Parkinson’s disease is a complex and multifactorial neurodegenerative disease whose etiology has not been totally clarified yet. Strong evidences suggest that a complex interplay between environmental and genetic factors are involved in PD pathogenesis. Many of the molecular pathways implicated in PD etiology converge on mitochondria, resulting in their dysfunction. Mutations in PARK2 gene are the most frequent cause of familial forms of PD. This gene encodes Parkin, an E3 ubiquitin ligase involved in the mitophagy process. Parkin loss-of-function is responsible for the cellular accumulation of damaged mitochondria. Given the importance of mitochondrial dysfunctions and mitophagy impairment in PD pathogenesis, PARK2-mutated primary skin fibroblasts were used as a cellular model to explore the effects of PARK2 mutations both on the mitochondrial function and morphology and on the total and mitochondrial proteome. The first part of this thesis investigates the impact of Parkin impairment on mitochondrial function and network in primary skin fibroblasts of five PARK2 patients and five control subjects. The second part of this project is focused on the characterization of the mitochondrial and the total proteome alterations that characterize patients carrying PARK2 mutations. In conclusion, the present work highlighted new molecular factors and pathways altered by PARK2 mutations, which will unravel possible biochemical pathways altered in the sporadic form of the disease. The Peptide Transporters of teleost fish, an emerging model in translational research: functional characterization and comparative study of SLC15A1a (PepT1a) and SLC15A1b (PepT1b) transporters.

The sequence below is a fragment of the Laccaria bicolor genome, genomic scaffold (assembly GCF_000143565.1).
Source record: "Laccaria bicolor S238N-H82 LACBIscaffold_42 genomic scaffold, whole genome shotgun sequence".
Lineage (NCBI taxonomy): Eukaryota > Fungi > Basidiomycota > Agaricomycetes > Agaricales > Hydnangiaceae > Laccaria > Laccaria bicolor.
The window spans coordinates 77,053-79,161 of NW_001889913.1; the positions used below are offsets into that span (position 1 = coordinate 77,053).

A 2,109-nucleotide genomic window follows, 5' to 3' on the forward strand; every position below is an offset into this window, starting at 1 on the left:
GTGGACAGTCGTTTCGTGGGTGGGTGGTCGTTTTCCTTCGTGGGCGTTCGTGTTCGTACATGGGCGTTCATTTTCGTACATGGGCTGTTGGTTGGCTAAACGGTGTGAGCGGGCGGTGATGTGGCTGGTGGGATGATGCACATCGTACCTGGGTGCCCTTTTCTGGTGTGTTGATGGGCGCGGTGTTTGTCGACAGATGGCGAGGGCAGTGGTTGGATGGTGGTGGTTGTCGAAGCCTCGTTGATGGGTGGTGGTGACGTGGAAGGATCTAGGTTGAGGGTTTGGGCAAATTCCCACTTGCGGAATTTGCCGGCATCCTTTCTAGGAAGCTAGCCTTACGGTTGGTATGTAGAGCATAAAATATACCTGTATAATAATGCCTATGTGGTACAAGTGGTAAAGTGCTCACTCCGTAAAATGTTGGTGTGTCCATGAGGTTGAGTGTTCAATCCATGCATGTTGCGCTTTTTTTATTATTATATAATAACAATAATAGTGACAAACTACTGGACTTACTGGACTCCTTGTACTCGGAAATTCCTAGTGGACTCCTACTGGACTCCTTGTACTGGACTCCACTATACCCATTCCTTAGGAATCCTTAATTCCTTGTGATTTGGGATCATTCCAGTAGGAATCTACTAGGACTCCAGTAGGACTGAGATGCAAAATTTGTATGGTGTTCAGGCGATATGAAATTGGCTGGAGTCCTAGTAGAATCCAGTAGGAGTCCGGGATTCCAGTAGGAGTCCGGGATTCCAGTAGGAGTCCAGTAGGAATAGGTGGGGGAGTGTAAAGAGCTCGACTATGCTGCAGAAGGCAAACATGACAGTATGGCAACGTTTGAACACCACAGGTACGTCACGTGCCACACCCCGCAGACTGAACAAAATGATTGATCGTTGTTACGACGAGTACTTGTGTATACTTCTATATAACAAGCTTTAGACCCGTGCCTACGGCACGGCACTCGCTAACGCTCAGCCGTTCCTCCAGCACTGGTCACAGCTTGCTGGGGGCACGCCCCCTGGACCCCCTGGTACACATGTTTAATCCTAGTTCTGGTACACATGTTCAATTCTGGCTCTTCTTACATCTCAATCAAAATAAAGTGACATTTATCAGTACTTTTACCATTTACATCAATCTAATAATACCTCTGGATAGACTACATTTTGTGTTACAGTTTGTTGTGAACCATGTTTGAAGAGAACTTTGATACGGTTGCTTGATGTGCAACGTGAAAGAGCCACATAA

Parkinson’s disease and mitochondrial disfunctions: exploring the effect of PARK2 mutations in human skin fibroblasts / Colugnat, Ilaria. - (2020).

Parkinson’s disease and mitochondrial disfunctions: exploring the effect of PARK2 mutations in human skin fibroblasts

Colugnat, Ilaria
2020-01-01

Abstract

Parkinson’s disease is a complex and multifactorial neurodegenerative disease whose etiology has not been totally clarified yet. Strong evidences suggest that a complex interplay between environmental and genetic factors are involved in PD pathogenesis. Many of the molecular pathways implicated in PD etiology converge on mitochondria, resulting in their dysfunction. Mutations in PARK2 gene are the most frequent cause of familial forms of PD. This gene encodes Parkin, an E3 ubiquitin ligase involved in the mitophagy process. Parkin loss-of-function is responsible for the cellular accumulation of damaged mitochondria. Given the importance of mitochondrial dysfunctions and mitophagy impairment in PD pathogenesis, PARK2-mutated primary skin fibroblasts were used as a cellular model to explore the effects of PARK2 mutations both on the mitochondrial function and morphology and on the total and mitochondrial proteome. The first part of this thesis investigates the impact of Parkin impairment on mitochondrial function and network in primary skin fibroblasts of five PARK2 patients and five control subjects. The second part of this project is focused on the characterization of the mitochondrial and the total proteome alterations that characterize patients carrying PARK2 mutations. In conclusion, the present work highlighted new molecular factors and pathways altered by PARK2 mutations, which will unravel possible biochemical pathways altered in the sporadic form of the disease. The Peptide Transporters of teleost fish, an emerging model in translational research: functional characterization and comparative study of SLC15A1a (PepT1a) and SLC15A1b (PepT1b) transporters.
Proteomic altyerations, mitophagy, mitochondria, Parkinson's disease, Parkin
Parkinson’s disease and mitochondrial disfunctions: exploring the effect of PARK2 mutations in human skin fibroblasts / Colugnat, Ilaria. - (2020).
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Utilizza questo identificativo per citare o creare un link a questo documento: https://hdl.handle.net/11383/2090697
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